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Finding the Right ICD-10 Code For Sciatica

Providers treating patients with lower back and leg pain may need to know the ICD-10 code for sciatica— as well as some of the root causes and preventative measures.

Mike Willee
5 min read
April 19, 2024
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According to the Cleveland Clinic, 40% of Americans will experience sciatica at some point in their life—which means as a rehab therapist, you need to be prepared for when those patients come through your doors. We’re breaking down a little bit about this common condition, including the ICD-10 code for sciatica, in this compact guide. 

What is sciatica?

Sciatica (also referred to as lumbar radiculopathy) is a condition characterized as an injury to your sciatic nerve, which is the bundle of nerves that runs down each of your legs. The sciatic nerve begins at your hip and runs through your leg to below your knee. If that nerve is irritated, it can produce several symptoms, including:

  • Lower back pain radiating to your buttock or back of thigh;
  • Pain that spreads from the buttock to your foot;
  • Paresthesia, often referred to as tingling or “pins and needles”; and
  • Numbness and muscle weakness, in severe cases

In some instances, the condition may also be referred to as lumbago with sciatica, with lumbago being an older term used for generalized low back pain.  

What are some of the causes of sciatica?

Given how common sciatica is among the general population, it’s no surprise that there are plenty of root causes for the condition. Common contributors or causes of sciatica seen in rehab therapy practices can include:

  • Muscular imbalances;
  • Obesity;
  • Poor posture;
  • Awkward sitting positions; or
  • Any nerve disorders.

Additionally, Johns Hopkins Medicine notes that some of the following might indicate a diagnosis of sciatica and necessitate a physician referral:

  • A tumor;
  • An abscess;
  • A blood clot;

The Cleveland Clinic also identifies several medical conditions that could result in sciatica, like:

  • Herniated discs
  • Degenerative disc disease
  • Spinal stenosis
  • Foraminal stenosis
  • Spondylolisthesis
  • Osteoarthritis
  • Injuries
  • Pregnancy
  • Conus medullaris syndrome
  • Cauda equina syndrome

What are the complications caused by sciatica?

In an article for the National Library of Medicine, David Davis, Kushagra Maini; Muhammad Taqi, and Arvind Vasudevan identify the potential medical complications that can arise from sciatica:  

  • Increased pain over time;
  • Paresthesias in the affected leg;
  • Loss of muscular strength in the affected leg;
  • Loss of bowel or bladder function; and
  • Permanent nerve damage.

What are some of the risk factors for sciatica?

Some medical risk factors may put people more at risk of developing the condition, according to the Mayo Clinic:

  • Your age. A herniated disc is the most likely cause of sciatica, and people between the ages of 20 and 50 are most likely to suffer from a herniated disc.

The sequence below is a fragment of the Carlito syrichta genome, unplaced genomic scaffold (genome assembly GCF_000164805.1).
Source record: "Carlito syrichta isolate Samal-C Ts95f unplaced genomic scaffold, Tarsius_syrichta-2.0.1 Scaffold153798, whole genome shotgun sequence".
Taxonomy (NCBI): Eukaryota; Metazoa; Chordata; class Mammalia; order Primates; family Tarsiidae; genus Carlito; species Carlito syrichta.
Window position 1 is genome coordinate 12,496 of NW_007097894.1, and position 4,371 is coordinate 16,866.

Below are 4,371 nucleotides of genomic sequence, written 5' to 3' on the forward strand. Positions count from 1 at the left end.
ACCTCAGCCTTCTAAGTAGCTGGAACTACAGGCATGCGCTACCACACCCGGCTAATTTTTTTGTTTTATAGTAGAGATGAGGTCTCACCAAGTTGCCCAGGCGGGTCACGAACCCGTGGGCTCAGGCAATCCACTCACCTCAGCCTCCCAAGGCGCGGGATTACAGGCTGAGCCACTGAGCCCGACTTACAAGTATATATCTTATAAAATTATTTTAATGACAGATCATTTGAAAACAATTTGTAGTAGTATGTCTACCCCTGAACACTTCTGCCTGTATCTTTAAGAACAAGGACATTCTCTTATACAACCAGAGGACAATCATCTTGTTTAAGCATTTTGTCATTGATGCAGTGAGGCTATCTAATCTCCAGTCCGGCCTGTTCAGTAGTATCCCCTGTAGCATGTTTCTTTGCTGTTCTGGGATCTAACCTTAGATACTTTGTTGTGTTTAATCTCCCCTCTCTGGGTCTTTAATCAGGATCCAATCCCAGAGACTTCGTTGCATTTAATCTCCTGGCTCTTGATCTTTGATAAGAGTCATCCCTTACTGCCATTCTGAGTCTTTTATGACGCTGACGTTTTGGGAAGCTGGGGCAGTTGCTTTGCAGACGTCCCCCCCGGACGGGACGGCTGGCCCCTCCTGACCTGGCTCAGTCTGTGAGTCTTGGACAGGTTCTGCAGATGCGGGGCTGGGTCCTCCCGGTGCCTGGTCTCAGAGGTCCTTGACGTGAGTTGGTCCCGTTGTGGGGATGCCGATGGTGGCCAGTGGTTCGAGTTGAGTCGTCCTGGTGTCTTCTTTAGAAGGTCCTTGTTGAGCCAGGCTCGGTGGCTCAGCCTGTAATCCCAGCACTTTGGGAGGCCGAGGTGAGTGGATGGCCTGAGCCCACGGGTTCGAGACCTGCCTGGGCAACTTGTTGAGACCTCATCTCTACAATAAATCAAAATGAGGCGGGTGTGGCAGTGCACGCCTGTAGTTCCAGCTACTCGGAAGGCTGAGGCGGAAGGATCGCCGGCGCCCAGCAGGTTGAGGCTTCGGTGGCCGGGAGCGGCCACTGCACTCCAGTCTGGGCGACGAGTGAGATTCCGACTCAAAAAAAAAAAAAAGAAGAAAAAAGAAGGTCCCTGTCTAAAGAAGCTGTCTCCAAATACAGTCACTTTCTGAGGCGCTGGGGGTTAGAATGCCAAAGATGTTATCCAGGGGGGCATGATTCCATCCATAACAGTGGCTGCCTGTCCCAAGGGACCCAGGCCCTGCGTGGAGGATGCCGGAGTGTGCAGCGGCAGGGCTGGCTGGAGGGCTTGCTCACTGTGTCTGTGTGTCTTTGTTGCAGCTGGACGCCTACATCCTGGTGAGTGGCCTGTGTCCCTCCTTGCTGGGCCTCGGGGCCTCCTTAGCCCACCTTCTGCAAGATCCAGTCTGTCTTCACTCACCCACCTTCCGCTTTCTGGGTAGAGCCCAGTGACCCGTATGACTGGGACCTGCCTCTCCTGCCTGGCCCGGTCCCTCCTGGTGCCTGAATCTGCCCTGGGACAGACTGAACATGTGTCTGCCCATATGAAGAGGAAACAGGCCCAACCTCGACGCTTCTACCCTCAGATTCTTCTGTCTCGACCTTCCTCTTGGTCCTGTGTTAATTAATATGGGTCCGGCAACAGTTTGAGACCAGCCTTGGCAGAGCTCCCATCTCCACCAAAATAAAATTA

• Obesity or excess weight. Added weight can put added strain on your spine and back muscles.
  • Your profession. Jobs that require sitting, bending, and twisting increase your chances of developing sciatica—particularly if you’re using poor form when bending and lifting. Similarly, jobs that require prolonged sitting can lead to sciatica, especially if you’re sitting with insufficient back support.  
  • Diabetes. Type 2 diabetes increases the risk of peripheral neuropathy, which could damage your sciatic nerve (among others). 

What is the ICD-10 code for sciatica?

So, which diagnosis code would you use for a patient with sciatica? As you might imagine, there is more than one ICD-10 code for sciatica. Here are the different ICD-10 codes based on the degree of specificity you can identify.

  • M54.3 Sciatica
  • M54.30 Sciatica, unspecified side
  • M54.31 Sciatica, right side
  • M54.32 Sciatica, left side 

Code M54.3 should not be used if another, more specific code is applicable. 

What are the type 1 excludes for sciatica?

For the ICD-10 code for sciatica listed above, only M54.3 has Excludes1 edits: 

  • Lesion of sciatic nerve (G57.0)
  • Sciatica due to intervertebral disc disorder (M51.1-)
  • Sciatica with lumbago (M54.4)

How can patients prevent sciatica?

Obviously, physical therapy is the best course of action for patients suffering from sciatica. That said, most people (and most PTs) would rather avoid instances of sciatica in the first place. Here are some tips on how the average rehab therapist can help patients avoid leg and back pain in the first place, courtesy of Harvard Health.

  • Increased exercise. Whether that’s lifting weights, jogging or running, or doing yoga, exercise will help keep sciatica at bay.
  • Build up your core. Strengthening the muscles in the back, hips, pelvis, and buttocks can also help your body better support the spine.
  • Stand up regularly. With many of us consigned to a desk all day, it’s essential to take regular breaks to stand up and stretch your legs.
  • Keep your weight in check. As mentioned above, extra weight puts extra pressure on your spine, so losing even a few pounds can help avoid sciatica. 
  • Stop slouching. Poor posture can lead to back problems, so try to make a habit of sitting up straight. 

Hopefully, we’ve provided you with an in-depth look at the basics of sciatica, including the ICD-10 code for sciatica and how you can help patients prevent a reoccurrence in the future. After all, while providers are always ready to provide medical care, they’d much rather patients not have to deal with pain radiating throughout their back and legs.


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